Striking the Right Balance With Social CRM

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In my last post on social CRM, I talked about a common mistake that some businesses make when engaging customers through social media: failing to make effective use of data from these engagements to shape business strategy. In this post, I want to talk about a very different but related mistake – gathering intelligence without engaging customers. Each of these mistakes results from striking the wrong balance between engagement and intelligence-gathering in social CRM strategy, and either form of imbalance means you’re not getting the most out of your social CRM investment.

When different companies seek to develop their social CRM strategies, they start the process with different strengths and weaknesses. One company might have a strong history of interacting with the public through social media and needs to focus more on developing strong CRM practices. Another might have an excellent CRM process in place and tends to lean on that strength rather than taking full advantage of the ‘social’ side of social CRM. This company, which I’ll call Acme Corp., closely monitors Twitter and Facebook comments about their products, effectively analyzing and distributing that information to shape overall strategy in their marketing, customer service and product development departments. They are effectively carrying out their social CRM strategy, but because the strategy itself is imbalanced they’re not reaping the full benefit of social CRM.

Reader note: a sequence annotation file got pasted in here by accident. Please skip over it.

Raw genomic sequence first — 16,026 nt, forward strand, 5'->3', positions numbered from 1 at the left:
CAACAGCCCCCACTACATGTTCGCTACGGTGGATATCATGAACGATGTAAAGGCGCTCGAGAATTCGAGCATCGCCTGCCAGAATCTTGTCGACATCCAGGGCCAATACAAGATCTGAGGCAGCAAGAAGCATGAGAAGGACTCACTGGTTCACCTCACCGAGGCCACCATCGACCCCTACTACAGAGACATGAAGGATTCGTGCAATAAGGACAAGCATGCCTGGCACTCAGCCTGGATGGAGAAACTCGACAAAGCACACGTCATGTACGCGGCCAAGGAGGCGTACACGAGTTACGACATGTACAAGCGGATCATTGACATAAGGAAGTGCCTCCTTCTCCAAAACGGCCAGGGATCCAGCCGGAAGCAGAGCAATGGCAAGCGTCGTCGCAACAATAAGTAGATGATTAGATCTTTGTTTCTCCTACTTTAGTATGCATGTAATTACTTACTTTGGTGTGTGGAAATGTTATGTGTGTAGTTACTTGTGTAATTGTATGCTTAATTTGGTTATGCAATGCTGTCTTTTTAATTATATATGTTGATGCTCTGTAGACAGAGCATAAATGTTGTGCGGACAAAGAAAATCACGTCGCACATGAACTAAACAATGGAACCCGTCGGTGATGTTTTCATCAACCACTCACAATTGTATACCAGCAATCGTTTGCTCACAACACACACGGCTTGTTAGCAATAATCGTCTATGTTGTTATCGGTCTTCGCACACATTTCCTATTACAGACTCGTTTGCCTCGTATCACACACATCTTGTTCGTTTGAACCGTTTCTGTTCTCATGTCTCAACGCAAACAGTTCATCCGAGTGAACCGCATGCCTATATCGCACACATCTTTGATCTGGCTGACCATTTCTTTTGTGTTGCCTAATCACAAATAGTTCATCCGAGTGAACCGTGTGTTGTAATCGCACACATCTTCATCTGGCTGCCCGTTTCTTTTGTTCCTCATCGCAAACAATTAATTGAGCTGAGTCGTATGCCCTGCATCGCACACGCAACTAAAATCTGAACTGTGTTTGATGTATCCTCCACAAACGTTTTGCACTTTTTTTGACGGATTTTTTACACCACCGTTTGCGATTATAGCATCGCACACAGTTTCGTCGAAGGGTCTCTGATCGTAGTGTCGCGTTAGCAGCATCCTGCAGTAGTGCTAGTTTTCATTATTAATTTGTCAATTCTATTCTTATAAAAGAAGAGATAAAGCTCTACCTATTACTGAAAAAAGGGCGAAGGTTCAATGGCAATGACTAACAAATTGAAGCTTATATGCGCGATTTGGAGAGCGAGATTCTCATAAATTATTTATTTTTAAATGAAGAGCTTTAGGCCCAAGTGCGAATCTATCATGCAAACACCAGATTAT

Reaching out to your target market through the channels that they prefer creates great benefits. Consumers today are overwhelmingly turning to online social channels of engagement and expect their voices to be heard and even the most basic evidence that someone at Acme is listening to the concerns of customers is valuable. By engaging directly Acme could better shape brand identity, bolster customer loyalty, and develop brand advocates and thought leaders.

Besides the ability to improve loyalty and customer relationships, Acme is also missing the opportunity to generate more, and more useful, intelligence about their customers and their desires. The company might do a good job of grabbing 100 percent of the useful information that’s currently circulating about their brand and products. If a customer’s tweet about Acme’s flagship product simply states that he is disappointed in the product, the only useful information Acme has is that the product could be improved. That’s not much for the product development team to go on. But by engaging customers, starting conversations and asking questions, Acme can get better information, such as being able to precisely identfy what specific improvements to their flagship product would have the greatest impact.

Although at times the rules might seem to have changed, the basic principles are still the same – the company that does the best job of identifying the desires of the consumer and meeting those needs is the company that comes out ahead. Consumer engagement and intelligence-gathering, when effectively integrated, can help you identify and meet needs in a continually-improving process, resulting in ongoing success.

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